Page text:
Black Clover: Quartet Knights is the first video game adaptation of the popular anime and manga Shonen series Black Clover. The game features a heavy focus on team-based combat with 4v4 online multiplayer action while also delivering a decent length single-player campaign with added challenges.
Described as a “magic meets third-person shooting” style gameplay its somewhat misleading. Quartet Knights is clearly an anime fighting game much like the recently released Dragon Ball FighterZ or Naruto to Boruto: Shinobi Striker. The game, however, does feature its fair share of “magic meets third-person shooting” in characters that have long-range play styles but even so it’s more a fighting game over a third-person shooter.
As Black Clover’s first video game adaptation you might expect a rundown of the story so far, unfortunately, Quartet Knights features a brand new story of questionable quality. Anime fans will no doubt be familiar with the term “filler” and this is exactly what the story feels like. It doesn’t match the source material well and may leave fans feeling confused by the events that unfold in the opening cutscene. Even though the game does somewhat explore the mysteriousness of the Black Bulls captain – Yami, it still feels out of place.
While the story may be less than stellar the campaign itself features a good selection of battles each with there own unique challenges and extras to accomplish. If you plan to go trophy hunting though expect to complete these battles multiple times, thankfully you can adjust the difficulty. Outside of the main story, there is a Challenge mode which essentially acts as a way for you to try out each character with little tasks to complete, which are basically just performing each of their moves within a battle. Before trying out the online multiplayer I highly recommend going through this mode first.
The four-on-four online multiplayer battles are clearly the main meat of the game and can seem insanely chaotic if you decide to jump headfirst into them. Best to practise a little first. These four-on-four battle are fast-paced and immensely fun, depending on the match type you end up with. Treasure Hunt is the most frustrating of the three and involves locating a randomly spawned key, earning you one point, and then using it to unlock the other team’s chest, earning you three points. The first to five points wins. Zone Control is pretty self-explanatory and Crystal Carry combines a little zone capturing with guiding a crystal to the other team’s area.
There are four types of characters to choose from attack, defence, support and healer. It doesn’t really matter what you choose just go for what matches your play style but be aware of team synergy. Each character plays vastly different to the next so take care in who you pick and spend some time learning the ins and outs of their moves, Licht I found particularly hard to master. Once you have a character that works for you then battles start to become really fun.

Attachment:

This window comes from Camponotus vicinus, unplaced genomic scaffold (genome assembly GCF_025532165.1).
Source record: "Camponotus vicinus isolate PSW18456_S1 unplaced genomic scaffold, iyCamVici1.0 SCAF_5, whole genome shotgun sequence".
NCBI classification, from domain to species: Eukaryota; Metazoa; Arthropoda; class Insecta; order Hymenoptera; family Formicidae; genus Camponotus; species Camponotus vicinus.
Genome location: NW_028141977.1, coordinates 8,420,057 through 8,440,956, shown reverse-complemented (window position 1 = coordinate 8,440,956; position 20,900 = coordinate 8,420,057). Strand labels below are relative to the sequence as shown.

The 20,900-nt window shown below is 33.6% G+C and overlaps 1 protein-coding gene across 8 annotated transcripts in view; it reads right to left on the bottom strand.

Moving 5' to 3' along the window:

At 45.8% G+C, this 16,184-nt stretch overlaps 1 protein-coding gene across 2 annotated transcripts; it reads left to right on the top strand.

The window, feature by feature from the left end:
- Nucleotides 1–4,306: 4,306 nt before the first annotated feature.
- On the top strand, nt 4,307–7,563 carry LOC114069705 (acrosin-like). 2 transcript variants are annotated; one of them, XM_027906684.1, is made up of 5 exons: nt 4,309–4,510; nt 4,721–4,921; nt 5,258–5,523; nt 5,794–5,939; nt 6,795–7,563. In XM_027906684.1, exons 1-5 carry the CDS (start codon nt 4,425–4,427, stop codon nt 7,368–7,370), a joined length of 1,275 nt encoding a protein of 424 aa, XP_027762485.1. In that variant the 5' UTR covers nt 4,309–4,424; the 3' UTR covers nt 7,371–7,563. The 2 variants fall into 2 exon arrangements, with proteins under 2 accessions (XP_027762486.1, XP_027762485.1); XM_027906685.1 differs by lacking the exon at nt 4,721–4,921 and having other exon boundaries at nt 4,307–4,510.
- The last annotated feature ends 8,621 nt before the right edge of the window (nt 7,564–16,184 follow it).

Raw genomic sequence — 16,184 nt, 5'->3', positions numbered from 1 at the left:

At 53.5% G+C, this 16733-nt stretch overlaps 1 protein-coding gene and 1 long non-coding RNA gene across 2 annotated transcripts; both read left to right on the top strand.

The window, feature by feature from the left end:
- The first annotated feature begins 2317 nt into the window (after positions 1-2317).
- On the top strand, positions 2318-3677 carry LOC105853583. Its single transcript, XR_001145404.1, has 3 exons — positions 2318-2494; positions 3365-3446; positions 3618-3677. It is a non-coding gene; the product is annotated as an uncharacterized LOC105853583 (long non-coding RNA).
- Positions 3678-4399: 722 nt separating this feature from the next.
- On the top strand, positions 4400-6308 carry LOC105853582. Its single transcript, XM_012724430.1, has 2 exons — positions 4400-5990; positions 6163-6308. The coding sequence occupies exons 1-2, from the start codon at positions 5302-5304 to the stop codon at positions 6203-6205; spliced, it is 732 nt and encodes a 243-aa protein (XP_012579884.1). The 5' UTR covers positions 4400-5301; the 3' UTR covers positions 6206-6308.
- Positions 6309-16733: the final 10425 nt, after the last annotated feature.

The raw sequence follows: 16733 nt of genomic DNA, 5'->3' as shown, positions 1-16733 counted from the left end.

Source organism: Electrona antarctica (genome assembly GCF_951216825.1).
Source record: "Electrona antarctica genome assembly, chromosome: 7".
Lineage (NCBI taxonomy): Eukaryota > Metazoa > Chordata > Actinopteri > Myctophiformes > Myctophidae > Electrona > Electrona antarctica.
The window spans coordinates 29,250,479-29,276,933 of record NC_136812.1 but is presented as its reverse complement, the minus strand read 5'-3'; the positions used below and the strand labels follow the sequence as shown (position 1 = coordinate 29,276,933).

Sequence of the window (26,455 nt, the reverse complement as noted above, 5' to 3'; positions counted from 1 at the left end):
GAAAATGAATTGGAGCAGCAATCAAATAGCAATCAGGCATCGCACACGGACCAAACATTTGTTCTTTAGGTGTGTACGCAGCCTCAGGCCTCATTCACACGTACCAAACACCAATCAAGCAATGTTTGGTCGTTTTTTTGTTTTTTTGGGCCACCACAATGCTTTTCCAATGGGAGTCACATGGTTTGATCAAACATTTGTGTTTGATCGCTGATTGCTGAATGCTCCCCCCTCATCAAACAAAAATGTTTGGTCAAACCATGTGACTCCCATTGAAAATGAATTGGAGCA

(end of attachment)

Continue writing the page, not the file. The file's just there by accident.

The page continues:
The biggest issue the game has is the lack of online player base. The online matchmaking is pretty barren and you’ll find you come up against the same few players over and over. That is when matchmaking doesn’t disconnect due to an error. One good thing the game does is it matches you with AI characters if full teams cannot be found. This is a feature I would like to see some other games employ as it means you can enjoy the game regardless of real players. One downside, however, is that the AI isn’t all that good.
Probably the most frustrating aspect of the game is the lack of feedback when connecting with attacks or being hit. You’ll constantly find yourself being killed, what feels like instantly, due to a lack of feedback. Not knowing you being hit makes it hard for you to counterattack or adjust strategy. There’s also nothing stopping enemies from whaling on you while you’re knocked down and killing you before you’ve had a chance to get back up. It’s the combination of these aspects of the game that can really make it a really frustrating experience.
Visuals are pretty inconsistent and by that I mean they chop and change between anime cutscene, high-quality character artwork and in-game graphics. Aside from the anime cutscenes, the other two are actually of a good quality and using just these two together would have worked really well. Even better would have been to stick with one style for each segment of the game but instead its a pick ‘n mix style affair.
Black Clover: Quartet Knights regardless of its faults is an enjoyable game that features a nicely fleshed out single-player campaign and chaotic but immensely fun online 4v4 battles. It’s unfortunate that the online is let down by a lack of players, but the game does its best with AI-controlled characters, albeit unbalanced ones.
Review copy provided by Bandai Namco Entertainment